Suspension of disbelief
March 13, 2013 —
The first time I saw a reenactment was a battle scene at Fort Delaware in Narrowsburg. I was five or six, and I remember it pretty fondly—the men in costumes charging up the hill toward the fort, smoke billowing out through the muzzles of old cannons and gradually a growing sea of bodies motionless on the ground.
I remember watching one of the “dead” guys very closely, semi-horrified, a bit confused. After a few moments, he moved. I was so glad he did because, in that instant, the spell was broken. It was no longer real. All of a sudden, he was just a guy in a costume, lying on the ground.
Now, I’m in Rhinebeck, NY shooting reenactments for the documentary that I’ve been editing and producing for two years. I know, I know, I know; two years is a long time to be working on the same project, and reenactments can ruin an otherwise great documentary. I will say that the decision to include them was not made lightly.
In a documentary, reenactments are when you get actors to replay what happened. It’s often done when there is no footage of a particular event. It’s challenging because you are recreating moments that the audience may accept as truth. They are often moments of passion or crime, and so the performances are hard to believe.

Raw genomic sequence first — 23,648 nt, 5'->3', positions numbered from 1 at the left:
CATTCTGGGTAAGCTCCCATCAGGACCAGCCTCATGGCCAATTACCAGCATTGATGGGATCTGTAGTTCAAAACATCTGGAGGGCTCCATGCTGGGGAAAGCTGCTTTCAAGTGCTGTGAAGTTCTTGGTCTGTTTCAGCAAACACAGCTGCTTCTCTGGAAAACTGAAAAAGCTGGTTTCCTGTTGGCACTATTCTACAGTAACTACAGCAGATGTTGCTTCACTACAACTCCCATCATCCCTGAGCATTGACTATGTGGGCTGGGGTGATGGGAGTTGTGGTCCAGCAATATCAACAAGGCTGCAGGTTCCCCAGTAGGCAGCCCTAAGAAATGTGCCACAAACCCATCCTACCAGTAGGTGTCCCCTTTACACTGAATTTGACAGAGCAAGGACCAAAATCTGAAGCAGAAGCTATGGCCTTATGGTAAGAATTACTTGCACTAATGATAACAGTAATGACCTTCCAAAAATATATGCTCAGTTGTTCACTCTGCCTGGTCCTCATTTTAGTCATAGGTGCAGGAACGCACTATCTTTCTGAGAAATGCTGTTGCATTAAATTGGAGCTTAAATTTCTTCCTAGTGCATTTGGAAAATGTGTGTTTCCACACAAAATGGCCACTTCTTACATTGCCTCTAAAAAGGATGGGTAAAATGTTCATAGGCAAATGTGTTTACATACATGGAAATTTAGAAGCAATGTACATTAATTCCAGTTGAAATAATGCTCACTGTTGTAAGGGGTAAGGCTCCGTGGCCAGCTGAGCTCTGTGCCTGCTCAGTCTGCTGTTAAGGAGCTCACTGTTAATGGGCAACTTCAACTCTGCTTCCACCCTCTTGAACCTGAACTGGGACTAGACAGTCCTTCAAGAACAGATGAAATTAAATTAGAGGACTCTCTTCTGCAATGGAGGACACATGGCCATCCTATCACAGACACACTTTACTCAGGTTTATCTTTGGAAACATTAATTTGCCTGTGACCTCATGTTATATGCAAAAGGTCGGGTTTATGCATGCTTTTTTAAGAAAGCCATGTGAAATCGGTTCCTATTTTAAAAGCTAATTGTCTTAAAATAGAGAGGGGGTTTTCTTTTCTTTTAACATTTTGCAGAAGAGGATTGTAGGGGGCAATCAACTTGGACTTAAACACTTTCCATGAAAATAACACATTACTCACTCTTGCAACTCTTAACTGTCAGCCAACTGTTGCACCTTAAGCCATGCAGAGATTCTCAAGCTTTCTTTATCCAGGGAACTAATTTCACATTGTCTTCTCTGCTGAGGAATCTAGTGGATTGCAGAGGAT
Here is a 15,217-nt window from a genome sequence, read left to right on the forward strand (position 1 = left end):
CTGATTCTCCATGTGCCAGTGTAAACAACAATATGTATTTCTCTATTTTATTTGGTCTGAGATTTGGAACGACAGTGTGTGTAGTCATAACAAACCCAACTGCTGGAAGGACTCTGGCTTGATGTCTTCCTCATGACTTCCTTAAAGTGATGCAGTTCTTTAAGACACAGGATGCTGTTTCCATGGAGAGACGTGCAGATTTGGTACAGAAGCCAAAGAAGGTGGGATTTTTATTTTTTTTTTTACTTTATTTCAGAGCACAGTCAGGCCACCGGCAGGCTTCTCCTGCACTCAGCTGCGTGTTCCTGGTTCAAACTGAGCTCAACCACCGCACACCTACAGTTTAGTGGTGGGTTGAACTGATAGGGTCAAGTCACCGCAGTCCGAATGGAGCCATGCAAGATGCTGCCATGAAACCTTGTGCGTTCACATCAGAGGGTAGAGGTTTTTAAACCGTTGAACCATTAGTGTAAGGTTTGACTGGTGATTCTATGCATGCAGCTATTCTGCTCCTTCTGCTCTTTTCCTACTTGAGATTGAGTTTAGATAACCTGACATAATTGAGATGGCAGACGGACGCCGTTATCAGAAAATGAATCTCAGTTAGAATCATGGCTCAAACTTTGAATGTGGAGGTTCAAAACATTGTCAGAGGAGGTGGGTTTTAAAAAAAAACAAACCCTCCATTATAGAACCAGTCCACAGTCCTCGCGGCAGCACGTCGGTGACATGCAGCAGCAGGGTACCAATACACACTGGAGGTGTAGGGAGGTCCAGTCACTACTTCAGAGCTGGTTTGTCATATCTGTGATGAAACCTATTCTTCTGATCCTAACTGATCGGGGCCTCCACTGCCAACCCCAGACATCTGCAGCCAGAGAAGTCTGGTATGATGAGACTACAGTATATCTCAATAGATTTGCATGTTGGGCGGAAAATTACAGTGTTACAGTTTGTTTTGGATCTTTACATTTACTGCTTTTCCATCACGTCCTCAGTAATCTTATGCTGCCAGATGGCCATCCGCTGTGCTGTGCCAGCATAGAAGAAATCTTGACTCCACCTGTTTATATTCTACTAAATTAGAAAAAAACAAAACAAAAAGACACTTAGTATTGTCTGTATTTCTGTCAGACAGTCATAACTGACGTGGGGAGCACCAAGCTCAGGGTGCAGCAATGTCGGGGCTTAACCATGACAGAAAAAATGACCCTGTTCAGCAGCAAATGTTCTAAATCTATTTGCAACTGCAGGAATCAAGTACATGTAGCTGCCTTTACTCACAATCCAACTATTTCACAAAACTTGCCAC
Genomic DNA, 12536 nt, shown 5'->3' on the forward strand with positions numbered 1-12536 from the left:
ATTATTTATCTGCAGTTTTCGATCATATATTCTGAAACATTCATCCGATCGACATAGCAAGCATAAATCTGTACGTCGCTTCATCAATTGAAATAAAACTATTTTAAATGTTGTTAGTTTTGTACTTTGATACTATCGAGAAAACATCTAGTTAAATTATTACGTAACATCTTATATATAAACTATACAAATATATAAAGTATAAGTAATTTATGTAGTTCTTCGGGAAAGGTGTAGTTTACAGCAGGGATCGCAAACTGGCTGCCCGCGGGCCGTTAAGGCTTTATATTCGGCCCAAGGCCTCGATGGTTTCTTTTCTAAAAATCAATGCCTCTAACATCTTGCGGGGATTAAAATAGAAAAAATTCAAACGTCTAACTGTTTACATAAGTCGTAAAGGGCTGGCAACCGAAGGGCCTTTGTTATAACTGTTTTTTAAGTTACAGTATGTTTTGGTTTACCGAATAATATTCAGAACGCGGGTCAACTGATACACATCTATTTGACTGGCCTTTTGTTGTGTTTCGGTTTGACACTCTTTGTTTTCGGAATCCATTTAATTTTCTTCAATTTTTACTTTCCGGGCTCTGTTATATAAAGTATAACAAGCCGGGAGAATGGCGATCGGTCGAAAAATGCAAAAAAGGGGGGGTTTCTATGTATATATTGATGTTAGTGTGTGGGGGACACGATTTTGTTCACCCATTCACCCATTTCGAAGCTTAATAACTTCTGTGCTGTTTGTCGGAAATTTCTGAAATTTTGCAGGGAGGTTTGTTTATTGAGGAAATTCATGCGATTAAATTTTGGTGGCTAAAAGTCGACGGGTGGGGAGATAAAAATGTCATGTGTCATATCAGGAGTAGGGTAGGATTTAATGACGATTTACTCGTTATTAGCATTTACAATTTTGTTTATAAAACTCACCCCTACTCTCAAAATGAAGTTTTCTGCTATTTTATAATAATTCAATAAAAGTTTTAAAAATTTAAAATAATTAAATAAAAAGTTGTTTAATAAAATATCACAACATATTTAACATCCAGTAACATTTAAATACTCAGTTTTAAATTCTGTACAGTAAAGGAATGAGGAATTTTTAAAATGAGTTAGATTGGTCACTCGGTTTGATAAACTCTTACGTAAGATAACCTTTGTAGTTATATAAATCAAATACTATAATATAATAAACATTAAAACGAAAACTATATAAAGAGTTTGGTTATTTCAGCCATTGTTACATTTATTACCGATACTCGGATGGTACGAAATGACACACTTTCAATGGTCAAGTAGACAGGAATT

In those cases, they have the potential to drag the whole piece down into TV True Crime territory. Not that I mind those shows, but they are made very quickly and the reenactments often feel like a lazy solution to cover talking-head interviews.
That was a big thing in thinking about our reenactments—why are they there? Do they have a real purpose? Are they necessary? If they are only for mood, it’s a tougher sell for the audience and has the potential to feel extraneous.
In “The Thin Blue Line,” for example, reenactments are integral to the telling of the story. The film examines the story of Randall Adams, a man convicted and sentenced to life in prison for a murder he did not commit. By seeing the same events replayed in different ways, the film shines light on discrepancies and problems within the story, something that eventually reveals Adams’ innocence. There are a few times in the film when the reenactments get a bit overly dramatic and cheesy (the cop throwing the milkshake... eesh), but it’s impossible to imagine the film without them.